How to Roast Sunflower Seeds


Growing sunflowers and watching birds feed from them can be enjoyable. But eating the seeds yourself can be just as enjoyable and even healthful. Sunflower seeds are rich in vitamin E, which is an excellent antioxidant. It neutralizes free radicals that damage brain cells and cell membranes. These tiny seeds also contain phytosterols, which reduce cholesterol and the risk of some cancers. Roast them to munch on for a handy snack. They have a long shelf life.

Step 1

Sort through your sunflower seeds, eliminating any underdeveloped or damaged seeds.

Step 2

Pour about a half-cup of salt into a large container. Add 2 qt. of water and stir until the salt is dissolved. Pour in your unshelled sunflower seeds. The water should completely cover the seeds. Use additional containers if you have excess seeds. Let them soak overnight. If you prefer unsalted seeds, omit the salt. Presoaking the seeds will make them easier to open after roasting.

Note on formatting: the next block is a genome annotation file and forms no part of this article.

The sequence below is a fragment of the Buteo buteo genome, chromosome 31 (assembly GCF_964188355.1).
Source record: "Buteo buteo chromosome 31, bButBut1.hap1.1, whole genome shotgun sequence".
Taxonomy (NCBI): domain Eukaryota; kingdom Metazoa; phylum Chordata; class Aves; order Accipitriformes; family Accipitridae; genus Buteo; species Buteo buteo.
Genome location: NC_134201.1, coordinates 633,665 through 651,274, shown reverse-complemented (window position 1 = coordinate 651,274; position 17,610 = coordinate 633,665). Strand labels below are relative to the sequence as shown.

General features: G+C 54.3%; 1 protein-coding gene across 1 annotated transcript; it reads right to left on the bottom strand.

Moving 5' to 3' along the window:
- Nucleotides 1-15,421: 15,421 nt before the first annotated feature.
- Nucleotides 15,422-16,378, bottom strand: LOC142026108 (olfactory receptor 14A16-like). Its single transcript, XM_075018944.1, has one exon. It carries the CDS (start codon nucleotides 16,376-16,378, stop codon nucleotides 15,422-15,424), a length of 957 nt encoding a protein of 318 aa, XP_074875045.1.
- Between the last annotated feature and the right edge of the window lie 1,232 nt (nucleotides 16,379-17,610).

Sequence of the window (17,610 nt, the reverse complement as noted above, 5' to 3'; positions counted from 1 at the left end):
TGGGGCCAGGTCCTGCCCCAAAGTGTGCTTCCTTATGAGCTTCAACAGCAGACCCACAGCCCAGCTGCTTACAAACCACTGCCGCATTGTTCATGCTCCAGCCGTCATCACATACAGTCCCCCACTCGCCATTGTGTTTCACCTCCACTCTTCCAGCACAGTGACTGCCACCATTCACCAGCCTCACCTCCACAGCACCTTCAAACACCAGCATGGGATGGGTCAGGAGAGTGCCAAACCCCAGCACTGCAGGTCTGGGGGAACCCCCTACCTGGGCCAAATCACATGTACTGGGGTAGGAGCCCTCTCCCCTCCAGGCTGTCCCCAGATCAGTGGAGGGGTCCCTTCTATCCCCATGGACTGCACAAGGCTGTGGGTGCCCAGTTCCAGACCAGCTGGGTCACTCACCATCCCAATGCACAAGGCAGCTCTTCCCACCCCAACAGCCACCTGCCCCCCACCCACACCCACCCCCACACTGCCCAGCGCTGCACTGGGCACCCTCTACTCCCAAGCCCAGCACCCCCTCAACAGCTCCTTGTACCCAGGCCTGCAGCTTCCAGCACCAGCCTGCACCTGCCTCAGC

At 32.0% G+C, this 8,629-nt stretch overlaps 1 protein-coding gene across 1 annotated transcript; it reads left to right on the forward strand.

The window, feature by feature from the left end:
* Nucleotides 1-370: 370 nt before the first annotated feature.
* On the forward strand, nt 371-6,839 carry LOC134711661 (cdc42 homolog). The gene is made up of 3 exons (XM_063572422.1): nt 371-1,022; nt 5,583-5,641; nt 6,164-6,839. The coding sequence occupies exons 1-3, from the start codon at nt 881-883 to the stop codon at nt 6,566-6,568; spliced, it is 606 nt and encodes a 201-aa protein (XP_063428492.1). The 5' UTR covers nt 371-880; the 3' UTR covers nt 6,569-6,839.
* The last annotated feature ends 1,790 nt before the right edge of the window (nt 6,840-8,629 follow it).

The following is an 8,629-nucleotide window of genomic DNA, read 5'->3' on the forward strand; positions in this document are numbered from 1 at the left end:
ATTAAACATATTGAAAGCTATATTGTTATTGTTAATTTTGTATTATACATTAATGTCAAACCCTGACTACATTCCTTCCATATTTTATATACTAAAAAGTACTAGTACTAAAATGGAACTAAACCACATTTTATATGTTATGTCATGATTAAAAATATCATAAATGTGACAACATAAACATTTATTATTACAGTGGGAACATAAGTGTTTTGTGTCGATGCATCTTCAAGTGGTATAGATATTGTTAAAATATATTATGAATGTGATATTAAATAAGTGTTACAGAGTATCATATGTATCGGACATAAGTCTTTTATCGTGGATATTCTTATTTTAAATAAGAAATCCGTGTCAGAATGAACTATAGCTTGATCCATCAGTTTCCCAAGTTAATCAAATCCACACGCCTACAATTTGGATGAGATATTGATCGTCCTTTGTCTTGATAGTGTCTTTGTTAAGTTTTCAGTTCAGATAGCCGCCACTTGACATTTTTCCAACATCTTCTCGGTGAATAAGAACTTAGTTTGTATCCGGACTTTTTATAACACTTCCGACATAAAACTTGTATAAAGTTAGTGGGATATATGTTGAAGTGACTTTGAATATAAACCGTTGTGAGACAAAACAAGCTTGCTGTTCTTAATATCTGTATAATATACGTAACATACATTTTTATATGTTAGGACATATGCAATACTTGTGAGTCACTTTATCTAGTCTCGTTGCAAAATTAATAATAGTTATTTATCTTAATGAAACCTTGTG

Step 3

Drain the container of water. Pour the seeds onto a mat of paper towels, and pat the excess water away with additional paper towels.

Step 4

Preheat your oven to 300 degrees F. Spread the sunflower seeds onto a rimmed cookie sheet in a single layer. Use additional cookie sheets, if necessary.

Step 5

Place the seeds into the preheated oven and bake them for 20 to 40 minutes. Stir them around a couple of times during the roasting period.

Step 6

Remove the seeds from the oven and let them cool. Experiment with the roasting time to suit your taste.

Step 7

Store the seeds in air-tight containers.

Things You'll Need

  • Salt
  • Containers
  • Paper towels
  • Rimmed cookie sheets
  • Air-tight containers


  • Vegetable Gardener: Roast Your Own Sunflower Seeds
  • Plant Talk: Harvesting and Roasting Sunflower Seeds
  • The World's Healthiest Foods: Sunflower Seeds
Keywords: roasting sunflower seeds, toasting sunflower seeds, baking sunflower seeds

About this Author

Karen Ellis has been a full-time writer since 2006. She is an expert crafter, with more than 30 years of experience in knitting, chrocheting, quilting, sewing, scrapbooking and other arts. She is an expert gardener, with lifelong experience. Ellis has taken many classes in these subjects and taught classes, as well.